Overall this article has great intentions which I can give credit for piquing my interest. On the flip side, the authors come to broad conclusions based on a small sample size of athletes from the late 1980s. It also may have been supplemental to mention the possibility of an athlete who can learn positive lessons while sitting the bench. As always, hindsight is 20/20.

While the combination of prolonged bench time and poor communication will not likely impact the athlete positively, a lack of playing time can serve as an opportunity for some athletes.

This in mind, I can find no better example than former Ohio State basketball player, Mark Titus (of blogsite Club Trillion). He scored nine points during his entire four-year career but established a way to become indispensable off the court. He served as a practice and “pump up” player to the starters that won an NCAA Championship. His book Don’t Put Me In Coach is hilarious account of his journey “from one end of the bench to the other”. I’d highly recommend it.

On a more personal level, my experience offered opportunities to learn valuable lessons that easily translated to the workplace. Now that I’m about three years removed from the volleyball court, I have the ability to see how my role as a benchwarmer during high school impacted my life on an athletic and personal level.

Signing day, my junior year of high school.


After spending time as a six-rotation, front row and practice player through both club and high school, I decided to verbally commit to a mid-major Division 1 school as a high school junior. Overjoyed, I verballed because there was an opening for a four-year starter at this prestigious university.

The offers I had from universities with more competitive volleyball programs didn’t offer a four-year starting position like Binghamton University (NY). Though it’s nice to be a part of a winning program, I decided I’d like to have an immediate impact as a freshman. Without my time on the sidelines, I can’t say with certainty I’d make the same decision again. This is definitely a positive takeaway I wish co-authors Rotella and Newburg took into account in their article.

During my later club volleyball years, sitting on the side was tough. I felt cheated and unimportant, but I will maintain those who coached me had valid reasons for playing others before me if I wasn’t on the court. To this day, I hold no bitterness towards any of the people who impacted my journey as a player, whether I played or not. Feeling like you’ve been rejected is a hard aspect to swallow, especially at the ripe old age of sixteen, but it’s something that offers countless opportunities to learn from.

Not only has my time on the bench impacted my life athletically, but also personally. It’s nice to be an integral part of a team, but it helps to learn humility and perseverance as a player. This translates well into the professional world and your coworkers (and anyone you encounter, quite honestly) will thank you.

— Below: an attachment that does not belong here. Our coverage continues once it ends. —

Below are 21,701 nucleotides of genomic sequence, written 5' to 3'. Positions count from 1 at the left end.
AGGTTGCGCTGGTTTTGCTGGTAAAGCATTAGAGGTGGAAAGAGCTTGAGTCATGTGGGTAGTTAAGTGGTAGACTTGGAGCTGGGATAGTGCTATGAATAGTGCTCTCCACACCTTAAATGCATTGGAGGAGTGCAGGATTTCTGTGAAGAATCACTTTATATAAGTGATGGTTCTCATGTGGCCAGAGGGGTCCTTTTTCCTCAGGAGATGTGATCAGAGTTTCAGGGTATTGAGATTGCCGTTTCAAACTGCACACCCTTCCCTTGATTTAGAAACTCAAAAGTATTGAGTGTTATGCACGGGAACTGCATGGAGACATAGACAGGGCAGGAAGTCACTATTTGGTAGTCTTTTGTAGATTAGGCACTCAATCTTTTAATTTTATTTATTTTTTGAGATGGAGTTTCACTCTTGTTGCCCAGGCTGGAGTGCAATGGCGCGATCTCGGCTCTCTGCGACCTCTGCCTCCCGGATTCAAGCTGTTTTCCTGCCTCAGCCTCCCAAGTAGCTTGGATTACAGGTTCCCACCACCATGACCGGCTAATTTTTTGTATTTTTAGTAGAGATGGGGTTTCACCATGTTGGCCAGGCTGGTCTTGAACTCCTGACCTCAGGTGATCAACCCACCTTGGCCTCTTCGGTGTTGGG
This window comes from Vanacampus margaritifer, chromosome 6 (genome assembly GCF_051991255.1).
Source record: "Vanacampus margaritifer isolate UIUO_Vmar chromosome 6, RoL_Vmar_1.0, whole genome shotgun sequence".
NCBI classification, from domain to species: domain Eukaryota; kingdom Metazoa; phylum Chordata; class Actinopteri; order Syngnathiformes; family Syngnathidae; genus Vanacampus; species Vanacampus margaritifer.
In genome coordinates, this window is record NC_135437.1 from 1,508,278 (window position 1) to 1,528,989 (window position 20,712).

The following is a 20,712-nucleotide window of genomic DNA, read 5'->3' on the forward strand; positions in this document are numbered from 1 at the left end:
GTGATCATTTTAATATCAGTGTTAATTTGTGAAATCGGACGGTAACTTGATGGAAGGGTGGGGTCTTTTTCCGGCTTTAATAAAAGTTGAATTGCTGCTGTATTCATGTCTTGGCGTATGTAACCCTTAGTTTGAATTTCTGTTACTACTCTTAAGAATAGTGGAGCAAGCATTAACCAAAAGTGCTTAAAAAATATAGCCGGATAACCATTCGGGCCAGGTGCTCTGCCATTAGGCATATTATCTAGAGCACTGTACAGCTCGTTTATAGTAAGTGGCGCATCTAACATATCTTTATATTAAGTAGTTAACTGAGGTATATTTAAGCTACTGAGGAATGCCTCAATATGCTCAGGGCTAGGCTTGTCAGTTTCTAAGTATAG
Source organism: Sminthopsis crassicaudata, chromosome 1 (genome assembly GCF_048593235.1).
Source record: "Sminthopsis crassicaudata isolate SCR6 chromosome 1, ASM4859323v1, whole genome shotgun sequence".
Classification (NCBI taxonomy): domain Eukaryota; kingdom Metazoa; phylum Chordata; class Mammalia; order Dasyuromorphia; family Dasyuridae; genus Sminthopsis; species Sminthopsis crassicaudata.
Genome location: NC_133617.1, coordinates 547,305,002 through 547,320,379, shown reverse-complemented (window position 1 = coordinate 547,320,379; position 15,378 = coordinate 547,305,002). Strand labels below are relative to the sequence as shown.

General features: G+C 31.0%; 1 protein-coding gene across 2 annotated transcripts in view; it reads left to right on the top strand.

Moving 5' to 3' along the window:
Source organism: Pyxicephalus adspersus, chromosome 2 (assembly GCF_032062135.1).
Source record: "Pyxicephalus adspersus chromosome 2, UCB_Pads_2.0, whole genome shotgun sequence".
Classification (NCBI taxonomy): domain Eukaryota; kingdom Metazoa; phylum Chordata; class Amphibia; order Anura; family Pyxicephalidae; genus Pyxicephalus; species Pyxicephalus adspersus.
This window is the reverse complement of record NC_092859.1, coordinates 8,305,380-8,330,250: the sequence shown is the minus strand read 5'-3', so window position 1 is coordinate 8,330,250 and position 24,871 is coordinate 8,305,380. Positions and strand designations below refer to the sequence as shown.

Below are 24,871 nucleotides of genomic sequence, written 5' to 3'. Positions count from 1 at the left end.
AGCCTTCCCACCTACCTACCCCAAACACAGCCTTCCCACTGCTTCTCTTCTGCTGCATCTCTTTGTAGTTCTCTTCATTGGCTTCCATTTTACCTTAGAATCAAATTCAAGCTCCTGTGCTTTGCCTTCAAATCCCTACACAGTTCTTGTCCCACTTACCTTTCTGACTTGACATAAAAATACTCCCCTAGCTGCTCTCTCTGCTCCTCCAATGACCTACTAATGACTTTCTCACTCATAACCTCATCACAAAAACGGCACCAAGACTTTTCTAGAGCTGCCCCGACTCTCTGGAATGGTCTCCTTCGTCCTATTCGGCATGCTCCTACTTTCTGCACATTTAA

Squad of 2013.


As my mother told me from a young age, you’ll find ninety-nine point nine percent of the time there will be someone out there more talented than you. Sometimes you’ll be the star, other times not. Whether this is true in the athletic, real world, or both, there can be many opportunities to grow from.

If I could go back in time and tell my 16-year-old self anything, it would be to 1.) stop using so much eyeliner, 2.) invest in Apple, and 3.) let this time on the bench serve as motivation, not a sign you’re not good enough.

This isn’t to say every coach will have reasonable cause for keeping one athlete on the bench as opposed to another. As I’m sure we’re all aware, coaches are also human. Some humans have better intentions than others, but sports have seasons that end. This lesson certainly comes in handy in the real world while dealing with difficult managers and bosses. As my college sports psych professor often claimed several times per class, “sports are a microcosm of society”.

I had to include this photo, grainy or not. I’m now living in Providence so it’s a small coincidence!


In the short term, riding the pine may seem disappointing. Long term, I can say it eventually made me a stronger person and helped determine where I’d be happiest during my undergraduate degree. It’s exciting to be a starter or to feel important, but there’s also a chance to grow while off the court. What you learn through athletics often translates well into the professional world. I can definitely vouch for this!

Whenever you’re feeling bummed out about playing time, just remember you have the power to make what you can out of a situation. Sports have seasons, seasons end, you grow older and your knees and back will sometimes fail you. It’s times like these when I appreciate the lessons I learned on the bench more than I could’ve realized when I was sixteen. Though a very slim amount of players can say they aspire to sit on the bench if given the chance to be on the court, it’s not always a bad place to be.

Ride that pine with pride, athletes!

#12 was my favorite player to play against. She now coaches at University of Albany.